Managing VirtualBox VDI size for a Linux Guest

If you are just looking to save space on your operating drive, always remember to use the Description box for snapshots and delete those you no longer need.

And if the guest host is Ubuntu, see some good pre-wash steps at https://itsfoss.com/free-up-space-ubuntu-linux/.

Assuming you are using a dynamic disk you can perform the following steps below save more space:

Check for a dynamic disk VDI
Verify the VDI is a dynamic disk

From within the Linux guest, run the following in a terminal:

dd if=/dev/zero of=/var/tmp/bigemptyfile bs=4096k ; rm /var/tmp/bigemptyfile

It will take some time to complete. Depending on the size of the disk and the amount of empty space, it can be a long time, so be patient.

When the commands complete, shut down the guest.

The next step is to run VBoxManage.exe. First, locate where VirtualBox is installed. This is usually C:\Program Files\Oracle\VirtualBox, though you can also find it by checking the path of the VirtualBox launch icon:

Find the VirtualBox install location from the launch icon properties
Find the VirtualBox install location from the launch icon properties

Open a commend prompt (search for cmd.exe) and cd to where VirtualBox is installed:

cd "C:\Program Files\Oracle\VirtualBox"

Locate and copy the path to the VDI:

Locate and copy the path to the VDI
Then run VBoxManage as follows:
VBoxManage.exe modifymedium disk “[absolute path]” –compact
ex:

VBoxManage.exe modifymedium disk "T:\VirtualBoxes\Ubuntu_21.04_withVPN\Ubuntu_VPN_21.04-disk002.vdi " –compact

I also back mine up, which is why I need to reduce the size.

VirtualBox Export Appliance Menu

 

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© Scott S. Nelson

Create a Reusable Informatica Cloud Secure Agent Dev Image

I am going to start this article with a confession. As a system integration and automation consultant I am continuously shifting from one product, language and platform to another. The frequent changes strengthen the short-term memory and change the long-term memory to manage concepts more than details. A complex set of steps, processes or systems commands that can be performed without having to refer to Google, Evernote, or vendor documentation today can often fade to nothing more than a clear memory of having done them without recall of the specifics within a few months. Sometimes in mere weeks (or even days) depending on how different the next project is.  So the main reason I write these detailed articles is so that I can repeat a process if ever needed again.  Being able to share these mental breadcrumbs is just a bonus.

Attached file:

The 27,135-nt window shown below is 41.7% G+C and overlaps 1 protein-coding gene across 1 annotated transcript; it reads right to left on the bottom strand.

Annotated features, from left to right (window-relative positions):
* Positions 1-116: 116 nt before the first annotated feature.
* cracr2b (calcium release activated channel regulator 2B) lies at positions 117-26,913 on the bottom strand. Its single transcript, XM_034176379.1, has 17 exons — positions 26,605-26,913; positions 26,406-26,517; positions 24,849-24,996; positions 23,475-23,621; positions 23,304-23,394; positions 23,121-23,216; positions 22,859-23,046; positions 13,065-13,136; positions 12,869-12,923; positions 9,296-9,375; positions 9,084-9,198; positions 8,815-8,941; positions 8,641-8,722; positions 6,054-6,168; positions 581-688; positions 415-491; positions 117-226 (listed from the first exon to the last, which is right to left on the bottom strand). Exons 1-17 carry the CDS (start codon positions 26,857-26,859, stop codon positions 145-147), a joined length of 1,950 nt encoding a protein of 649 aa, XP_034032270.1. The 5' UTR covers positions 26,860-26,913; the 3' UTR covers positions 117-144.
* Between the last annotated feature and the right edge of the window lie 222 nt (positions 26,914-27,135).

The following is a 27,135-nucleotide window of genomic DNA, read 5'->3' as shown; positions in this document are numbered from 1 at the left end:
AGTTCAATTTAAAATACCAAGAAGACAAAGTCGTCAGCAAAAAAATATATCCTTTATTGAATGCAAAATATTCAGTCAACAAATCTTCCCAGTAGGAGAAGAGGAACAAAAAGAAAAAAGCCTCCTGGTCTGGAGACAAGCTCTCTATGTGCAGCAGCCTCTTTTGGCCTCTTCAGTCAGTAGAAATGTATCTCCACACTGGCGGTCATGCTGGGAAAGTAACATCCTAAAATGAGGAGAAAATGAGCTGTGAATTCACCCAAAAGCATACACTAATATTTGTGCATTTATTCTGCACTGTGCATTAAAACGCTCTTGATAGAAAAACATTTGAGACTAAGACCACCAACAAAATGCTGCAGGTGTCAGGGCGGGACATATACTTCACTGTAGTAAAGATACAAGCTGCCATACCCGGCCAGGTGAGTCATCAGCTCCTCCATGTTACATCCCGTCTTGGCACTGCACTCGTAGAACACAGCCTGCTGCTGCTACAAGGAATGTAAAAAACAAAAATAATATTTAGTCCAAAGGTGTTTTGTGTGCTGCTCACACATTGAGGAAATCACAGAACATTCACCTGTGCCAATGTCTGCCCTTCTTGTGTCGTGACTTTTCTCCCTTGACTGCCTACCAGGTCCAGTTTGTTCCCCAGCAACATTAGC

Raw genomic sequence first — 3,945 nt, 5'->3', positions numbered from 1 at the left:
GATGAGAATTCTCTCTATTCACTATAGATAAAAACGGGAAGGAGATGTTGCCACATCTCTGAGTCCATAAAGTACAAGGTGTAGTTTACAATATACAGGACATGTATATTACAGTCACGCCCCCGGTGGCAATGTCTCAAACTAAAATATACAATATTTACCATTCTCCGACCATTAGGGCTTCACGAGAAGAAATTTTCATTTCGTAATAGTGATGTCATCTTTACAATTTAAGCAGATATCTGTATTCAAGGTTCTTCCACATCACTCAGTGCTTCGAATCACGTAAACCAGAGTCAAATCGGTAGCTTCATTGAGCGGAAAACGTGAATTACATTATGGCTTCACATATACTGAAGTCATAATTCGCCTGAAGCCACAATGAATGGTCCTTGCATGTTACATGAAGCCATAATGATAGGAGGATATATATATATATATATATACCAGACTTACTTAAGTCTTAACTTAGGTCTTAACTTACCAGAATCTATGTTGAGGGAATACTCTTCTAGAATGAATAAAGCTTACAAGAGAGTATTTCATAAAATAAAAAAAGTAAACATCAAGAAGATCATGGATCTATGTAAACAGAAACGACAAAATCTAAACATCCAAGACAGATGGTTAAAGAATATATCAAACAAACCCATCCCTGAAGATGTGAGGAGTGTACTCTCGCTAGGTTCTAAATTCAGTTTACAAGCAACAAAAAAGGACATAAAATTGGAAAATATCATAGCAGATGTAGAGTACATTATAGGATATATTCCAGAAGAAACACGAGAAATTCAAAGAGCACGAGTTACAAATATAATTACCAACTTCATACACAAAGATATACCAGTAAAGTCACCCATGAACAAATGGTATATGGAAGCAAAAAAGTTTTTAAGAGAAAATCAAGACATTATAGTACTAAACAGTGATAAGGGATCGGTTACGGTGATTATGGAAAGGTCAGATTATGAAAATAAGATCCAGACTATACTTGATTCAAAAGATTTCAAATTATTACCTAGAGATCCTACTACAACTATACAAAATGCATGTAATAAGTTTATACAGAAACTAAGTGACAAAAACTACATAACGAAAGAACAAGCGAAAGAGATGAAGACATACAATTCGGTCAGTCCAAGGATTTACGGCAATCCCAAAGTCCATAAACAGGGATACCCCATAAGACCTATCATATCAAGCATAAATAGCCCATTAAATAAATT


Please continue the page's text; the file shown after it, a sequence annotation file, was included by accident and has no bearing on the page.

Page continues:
Lately I have been working a great deal with Informatica Cloud, an excellent iPaaS solution. Informatica Cloud uses an on-premises application called a Secure Agent to facilitate secure interactions between internal systems and the Cloud. During training and development it is useful to have a Secure Agent running on a developer’s laptop. While the Secure Agent will install on the operating systems of most laptops, it runs better in an environment that is configured to support server operations rather than day-to-day work. There is also a simple way to switch the Informatica Cloud instance (known as an Org), though it can be a hassle for a developer or consultant that needs to interact with multiple Orgs. To make life easier in such circumstances, I have taken a baseline VirtualBox image and added some applications and scripts so that the image can be quickly configured for any Org I have access to. Following are the steps I took to build this image, plus instructions for running the scripts that will make it reusable.

Customize a Linux Image

If you aren’t familiar with VirtualBox, you can download it for free at https://www.virtualbox.org/wiki/Downloads.  Be sure to get the Guest Additions download, too, you will want it later. I don’t have a preference for a specific Linux distribution. This article uses a CentOS 7.0 image available from https://s3-eu-west-1.amazonaws.com/virtualboxes.org/CentOS7-Gnome.ova.torrent, a choice resulting from the first image found that was of recent vintage and provided sufficient support for the task (it also has a graphical desktop, which is useful when you want to share the image with people who may not be comfortable with command-line-only interfaces). That said, support for various installation processes vary widely between distributions and builds, so if you choose a different distro you may need to find alternative methods to some of the steps on your own.

The first step is to import the pre-built appliance you have downloaded.  The screenshots below will help if you have never done this before.

Import Appliance

Select Appliance File

Customize Configuration Values

I change the Name of the appliance to be descriptive of the purpose of the image after I have completed configuring it. I also increase the CPU count and RAM total so that it will not be too slow during development test runs. You may need to adjust these values according to your own machine. I recommend no more than half of your available resources.

Hard Disk Space